Monday, July 18, 2011

A Blog Posting that all Israelis can agree on.

Finally, after searching high and low for a common denominator post that will resonate equally among all Israelis, I have decided that enough is enough.

If there is one issue that we can all rally around, it is the annual, insane cost of school books.

Since the vast majority of school children in Israel benefit from State-funded public education, it is insane that school books are the responsibility of the parents.

According to a recent Knesset Committee report, the average 3rd grade student needs to pay 550 NIS per year for school books, and the average 4rth grade student, 590 NIS. As your kids advance in school, the charge for school books goes up.

The most depressing item is the statement that: "The Ministry of Education does not regulate school books. The expense of publication of new books and revisions is wasteful, and the parents pay the price."

Instead of having a printed, hard cover text book that gets reused from year to year, exasperated parents need to buy brand new revisions, with workbooks that are only partially used every year (and then thrown away/recycled). Why aren't students required to simply copy the questions over into a notebook, along with the answers?

While frustrating to students, this is one of the most time-tested and true methods of remembering material.

Not only is the payment for the books a problem, but the pain in the backside of having to buy all the books, per child, which are never fully in stock, and never all at the same book store.

"Oh, we don't have that book in stock yet...try again in a week...or try another store..." -- and if you have a few children, this entire nerve wracking episode is completely superfluous. Why aren't all the books available -- from the school, for free? Heck, I'd even pay some money if the school would take care of providing all the textbooks.

Of course, who gains from this wasteful situation? The book publishers, who gleefully rake in the profits over the lack of Ministry of Education regulation...

Apparently, MK Anastasia Michaelli is leading the campaign for better solutions. I hope that she manages to improve the current situation.

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Tech Bubby said...

an ipad for each kid; textbooks "bought" for ipad, updated as soon as information changes. Has to be cheaper and easier to carry in the backpack.

Rafi (S) said...

I heard that this is close to the proposed solution. Requiring the book publishers to provide a discount e-version of every text book.

Michael Sedley said...

e-books would also solve another problem, the weight of an average child's chool bag.

With regard to books, most schools in Modi'in offer a service through a company called Book Market (I belive other companies offer a similar service).
They rent out school books for the year for a relatively small fee, provided that the books are retuned at the end of the year in reasonable condition.

When you sign up for the program, you need to make a donation of the previous year's textbooks, and in exchange you'll get all the books that you require.
The company gets list of books directly from the school, and they are responsable to purchase difficult-to-find books.

Solves a lot of hassel and expense.
(Although I still don't know why school's can't buy class sets of textbooks like they did in the old country)

Meir, Ariel said...

annie said...

I too don't understand why this idea of yours has not been adopted by Israeli schools years ago. When I grew up in England in the 60s and 70s that was how school books were obtained - through the school. The student's name was noted on a form stuck inside the front cover and it had to be returned at the end of the year, or the cash equivalent paid to buy a new one if it got lost.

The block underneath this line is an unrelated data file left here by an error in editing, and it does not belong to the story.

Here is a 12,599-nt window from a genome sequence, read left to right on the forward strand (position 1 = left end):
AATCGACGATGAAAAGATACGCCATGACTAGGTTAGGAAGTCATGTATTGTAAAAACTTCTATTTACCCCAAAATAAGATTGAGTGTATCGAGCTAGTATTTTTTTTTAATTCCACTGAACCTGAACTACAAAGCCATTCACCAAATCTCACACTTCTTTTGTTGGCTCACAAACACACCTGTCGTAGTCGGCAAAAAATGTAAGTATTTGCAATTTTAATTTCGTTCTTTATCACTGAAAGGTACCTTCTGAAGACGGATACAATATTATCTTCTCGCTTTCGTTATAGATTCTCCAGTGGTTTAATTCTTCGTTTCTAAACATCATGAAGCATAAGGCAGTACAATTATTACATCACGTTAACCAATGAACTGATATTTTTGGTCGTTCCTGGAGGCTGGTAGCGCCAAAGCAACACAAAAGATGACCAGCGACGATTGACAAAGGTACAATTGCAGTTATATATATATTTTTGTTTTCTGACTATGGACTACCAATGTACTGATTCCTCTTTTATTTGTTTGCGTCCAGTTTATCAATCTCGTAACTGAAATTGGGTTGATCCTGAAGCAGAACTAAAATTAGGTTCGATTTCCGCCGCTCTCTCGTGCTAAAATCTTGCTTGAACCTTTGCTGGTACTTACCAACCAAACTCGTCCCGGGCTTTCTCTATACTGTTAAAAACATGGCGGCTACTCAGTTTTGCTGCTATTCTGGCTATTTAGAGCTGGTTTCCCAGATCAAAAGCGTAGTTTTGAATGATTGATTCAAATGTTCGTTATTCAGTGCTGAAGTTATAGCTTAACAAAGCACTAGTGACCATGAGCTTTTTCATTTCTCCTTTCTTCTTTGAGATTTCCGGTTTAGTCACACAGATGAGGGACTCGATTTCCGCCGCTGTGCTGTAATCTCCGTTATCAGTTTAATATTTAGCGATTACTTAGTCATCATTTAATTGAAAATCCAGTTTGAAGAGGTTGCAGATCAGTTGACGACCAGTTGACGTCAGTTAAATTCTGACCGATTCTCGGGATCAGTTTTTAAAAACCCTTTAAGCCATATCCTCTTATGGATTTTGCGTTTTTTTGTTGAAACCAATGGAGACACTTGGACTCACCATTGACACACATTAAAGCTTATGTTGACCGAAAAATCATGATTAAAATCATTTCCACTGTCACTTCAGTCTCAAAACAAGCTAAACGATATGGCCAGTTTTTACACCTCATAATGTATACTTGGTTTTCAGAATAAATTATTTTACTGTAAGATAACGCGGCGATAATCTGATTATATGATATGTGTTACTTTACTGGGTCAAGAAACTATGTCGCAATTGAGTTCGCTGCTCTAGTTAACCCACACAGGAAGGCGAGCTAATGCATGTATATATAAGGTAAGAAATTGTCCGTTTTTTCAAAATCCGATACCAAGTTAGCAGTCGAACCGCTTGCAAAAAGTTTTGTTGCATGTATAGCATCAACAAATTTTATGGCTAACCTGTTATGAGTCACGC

In my kids' school in Petach Tikva students would resell their books at a discount to students in the lower classes. But so often the school decided to use a new book for a certain subject, or a new edition (with really minor changes) would be issued and the school would insist on using the new edition only.

And don't mention workbooks! Grrr! How many Amazon rainforests have been felled to print those things which cannot be recycled on to the next child in line.

Mr. Matzliach said...

There's another issue that affects all Israelis - the proposed 19% hike in electricity rates! There is still time to object. Read this article to learn how!
Protest the huge rise in electricity prices!

Mikeage said...

I just hope the solution is not to eliminate the free market for books, where each seller can set his own prices, offer discounts, etc, and require us to buy from the school.

Because despite what certain politicians think, government run monopolies are not good for consumers.

rutimizrachi said...

Ah, yet another reason to bask in the glow of my youngest child's graduation from high school...

keren said...

Yet in my school (which I think could be yours too), they asked parents to register for a book lending scheme and not enough people wanted to do it.

(Personally I did not register as we have many of the books at home from my older boys, I am at my 4th son in the same school, and in fact am able to recycle text books in elementary school through 4 boys).

Another school one of my kids learnt at, did have a sort of book loaning scheme but you were not allowed to take books home at all.

Problem is high school as each of my kids went to a different high school.

Nachum said...

I suppose Michaeli has more cause for concern, on a personal level, than most...

Eliezer said...

My children's school did us a favor last year, and worked with a bookseller to get all of the books for the children. It was still a small fortune, but at least I didn't have to run around finding books, and there was a bit of a discount as well.

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